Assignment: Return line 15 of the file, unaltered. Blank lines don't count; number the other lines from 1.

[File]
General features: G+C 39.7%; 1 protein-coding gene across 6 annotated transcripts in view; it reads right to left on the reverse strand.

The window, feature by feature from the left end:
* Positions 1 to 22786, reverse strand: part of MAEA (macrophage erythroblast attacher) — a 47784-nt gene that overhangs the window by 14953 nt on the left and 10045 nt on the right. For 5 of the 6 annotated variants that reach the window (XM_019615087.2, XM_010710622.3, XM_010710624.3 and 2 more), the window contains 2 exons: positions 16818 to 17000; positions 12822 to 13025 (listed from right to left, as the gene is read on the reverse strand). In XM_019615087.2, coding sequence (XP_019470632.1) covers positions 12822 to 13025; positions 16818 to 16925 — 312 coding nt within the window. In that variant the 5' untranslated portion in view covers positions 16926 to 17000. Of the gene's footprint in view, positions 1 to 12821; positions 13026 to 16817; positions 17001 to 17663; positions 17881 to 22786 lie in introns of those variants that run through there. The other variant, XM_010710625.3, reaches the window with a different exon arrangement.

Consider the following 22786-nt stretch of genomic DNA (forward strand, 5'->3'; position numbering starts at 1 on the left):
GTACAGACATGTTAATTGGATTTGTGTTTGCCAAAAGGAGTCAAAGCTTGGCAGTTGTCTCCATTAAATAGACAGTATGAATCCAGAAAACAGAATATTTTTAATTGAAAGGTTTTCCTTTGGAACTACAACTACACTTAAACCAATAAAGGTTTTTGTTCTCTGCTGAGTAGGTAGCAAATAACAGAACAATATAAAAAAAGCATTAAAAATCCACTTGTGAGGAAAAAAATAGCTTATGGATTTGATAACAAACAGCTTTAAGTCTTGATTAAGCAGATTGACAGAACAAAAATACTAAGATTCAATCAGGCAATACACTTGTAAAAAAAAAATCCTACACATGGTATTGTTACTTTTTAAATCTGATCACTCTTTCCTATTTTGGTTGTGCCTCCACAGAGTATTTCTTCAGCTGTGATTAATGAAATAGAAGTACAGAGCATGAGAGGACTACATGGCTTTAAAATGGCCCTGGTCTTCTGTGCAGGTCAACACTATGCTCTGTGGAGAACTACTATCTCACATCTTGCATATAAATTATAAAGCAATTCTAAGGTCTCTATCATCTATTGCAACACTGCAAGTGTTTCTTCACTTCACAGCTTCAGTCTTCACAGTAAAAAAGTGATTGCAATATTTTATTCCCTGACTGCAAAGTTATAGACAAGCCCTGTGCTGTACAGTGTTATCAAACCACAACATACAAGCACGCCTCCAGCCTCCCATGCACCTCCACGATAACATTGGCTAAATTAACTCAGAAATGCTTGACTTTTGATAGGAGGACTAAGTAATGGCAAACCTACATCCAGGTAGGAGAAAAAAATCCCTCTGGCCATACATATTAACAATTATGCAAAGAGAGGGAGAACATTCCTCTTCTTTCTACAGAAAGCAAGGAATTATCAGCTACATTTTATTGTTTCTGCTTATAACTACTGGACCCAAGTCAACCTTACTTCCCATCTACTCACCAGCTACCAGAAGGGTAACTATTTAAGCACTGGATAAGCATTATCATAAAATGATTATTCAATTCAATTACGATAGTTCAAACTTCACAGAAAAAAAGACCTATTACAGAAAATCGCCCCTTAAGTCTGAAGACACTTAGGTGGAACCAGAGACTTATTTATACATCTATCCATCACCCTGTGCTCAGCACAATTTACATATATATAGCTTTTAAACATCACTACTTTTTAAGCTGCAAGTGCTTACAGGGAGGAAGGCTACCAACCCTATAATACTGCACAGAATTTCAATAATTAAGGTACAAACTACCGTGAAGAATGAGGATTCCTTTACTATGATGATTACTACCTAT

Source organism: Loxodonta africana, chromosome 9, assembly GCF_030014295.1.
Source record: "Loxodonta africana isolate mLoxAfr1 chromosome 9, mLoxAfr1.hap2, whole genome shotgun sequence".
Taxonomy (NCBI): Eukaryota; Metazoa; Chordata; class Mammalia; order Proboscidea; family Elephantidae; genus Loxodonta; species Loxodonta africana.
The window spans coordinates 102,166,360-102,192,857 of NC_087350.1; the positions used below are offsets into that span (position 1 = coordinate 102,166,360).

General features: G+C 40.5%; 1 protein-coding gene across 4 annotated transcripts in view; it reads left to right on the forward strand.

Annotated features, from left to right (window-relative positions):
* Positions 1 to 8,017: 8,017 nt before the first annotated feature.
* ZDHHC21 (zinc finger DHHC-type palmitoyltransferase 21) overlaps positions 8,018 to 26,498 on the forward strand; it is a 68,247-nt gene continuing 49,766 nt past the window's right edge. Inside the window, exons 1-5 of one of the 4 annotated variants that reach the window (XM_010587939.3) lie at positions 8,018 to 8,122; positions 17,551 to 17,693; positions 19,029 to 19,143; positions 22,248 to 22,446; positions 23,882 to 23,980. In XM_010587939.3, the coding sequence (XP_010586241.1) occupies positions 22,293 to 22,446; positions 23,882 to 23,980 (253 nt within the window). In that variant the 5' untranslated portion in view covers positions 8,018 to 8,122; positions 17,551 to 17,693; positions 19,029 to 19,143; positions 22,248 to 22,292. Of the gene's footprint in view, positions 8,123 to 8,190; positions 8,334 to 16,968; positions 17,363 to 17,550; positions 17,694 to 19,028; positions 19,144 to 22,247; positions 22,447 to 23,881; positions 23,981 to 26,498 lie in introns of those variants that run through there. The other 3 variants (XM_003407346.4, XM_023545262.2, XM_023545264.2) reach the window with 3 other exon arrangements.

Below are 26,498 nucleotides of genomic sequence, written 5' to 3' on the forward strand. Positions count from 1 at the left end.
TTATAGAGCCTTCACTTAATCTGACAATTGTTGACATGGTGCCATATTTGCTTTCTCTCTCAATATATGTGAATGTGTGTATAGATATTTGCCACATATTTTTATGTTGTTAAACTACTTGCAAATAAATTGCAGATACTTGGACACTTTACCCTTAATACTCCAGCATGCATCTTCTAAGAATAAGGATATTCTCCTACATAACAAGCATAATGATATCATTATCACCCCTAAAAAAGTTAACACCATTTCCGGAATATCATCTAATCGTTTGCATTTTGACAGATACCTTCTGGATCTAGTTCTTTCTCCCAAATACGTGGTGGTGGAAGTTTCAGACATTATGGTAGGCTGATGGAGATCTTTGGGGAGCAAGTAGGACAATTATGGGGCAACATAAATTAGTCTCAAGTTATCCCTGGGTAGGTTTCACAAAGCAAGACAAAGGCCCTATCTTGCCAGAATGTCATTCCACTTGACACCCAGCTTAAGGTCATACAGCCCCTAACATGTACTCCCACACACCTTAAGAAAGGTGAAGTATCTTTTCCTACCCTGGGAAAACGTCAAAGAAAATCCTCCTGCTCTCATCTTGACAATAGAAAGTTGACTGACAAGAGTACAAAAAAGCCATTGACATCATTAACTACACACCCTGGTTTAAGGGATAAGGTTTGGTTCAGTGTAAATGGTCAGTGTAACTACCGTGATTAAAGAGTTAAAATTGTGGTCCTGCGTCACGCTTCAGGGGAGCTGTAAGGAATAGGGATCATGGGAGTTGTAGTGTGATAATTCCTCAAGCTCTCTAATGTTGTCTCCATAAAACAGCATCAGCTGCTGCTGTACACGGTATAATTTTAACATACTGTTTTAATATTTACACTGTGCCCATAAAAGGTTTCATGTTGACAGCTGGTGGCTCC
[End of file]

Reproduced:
TTATAGAGCCTTCACTTAATCTGACAATTGTTGACATGGTGCCATATTTGCTTTCTCTCTCAATATATGTGAATGTGTGTATAGATATTTGCCACATATTTTTATGTTGTTAAACTACTTGCAAATAAATTGCAGATACTTGGACACTTTACCCTTAATACTCCAGCATGCATCTTCTAAGAATAAGGATATTCTCCTACATAACAAGCATAATGATATCATTATCACCCCTAAAAAAGTTAACACCATTTCCGGAATATCATCTAATCGTTTGCATTTTGACAGATACCTTCTGGATCTAGTTCTTTCTCCCAAATACGTGGTGGTGGAAGTTTCAGACATTATGGTAGGCTGATGGAGATCTTTGGGGAGCAAGTAGGACAATTATGGGGCAACATAAATTAGTCTCAAGTTATCCCTGGGTAGGTTTCACAAAGCAAGACAAAGGCCCTATCTTGCCAGAATGTCATTCCACTTGACACCCAGCTTAAGGTCATACAGCCCCTAACATGTACTCCCACACACCTTAAGAAAGGTGAAGTATCTTTTCCTACCCTGGGAAAACGTCAAAGAAAATCCTCCTGCTCTCATCTTGACAATAGAAAGTTGACTGACAAGAGTACAAAAAAGCCATTGACATCATTAACTACACACCCTGGTTTAAGGGATAAGGTTTGGTTCAGTGTAAATGGTCAGTGTAACTACCGTGATTAAAGAGTTAAAATTGTGGTCCTGCGTCACGCTTCAGGGGAGCTGTAAGGAATAGGGATCATGGGAGTTGTAGTGTGATAATTCCTCAAGCTCTCTAATGTTGTCTCCATAAAACAGCATCAGCTGCTGCTGTACACGGTATAATTTTAACATACTGTTTTAATATTTACACTGTGCCCATAAAAGGTTTCATGTTGACAGCTGGTGGCTCC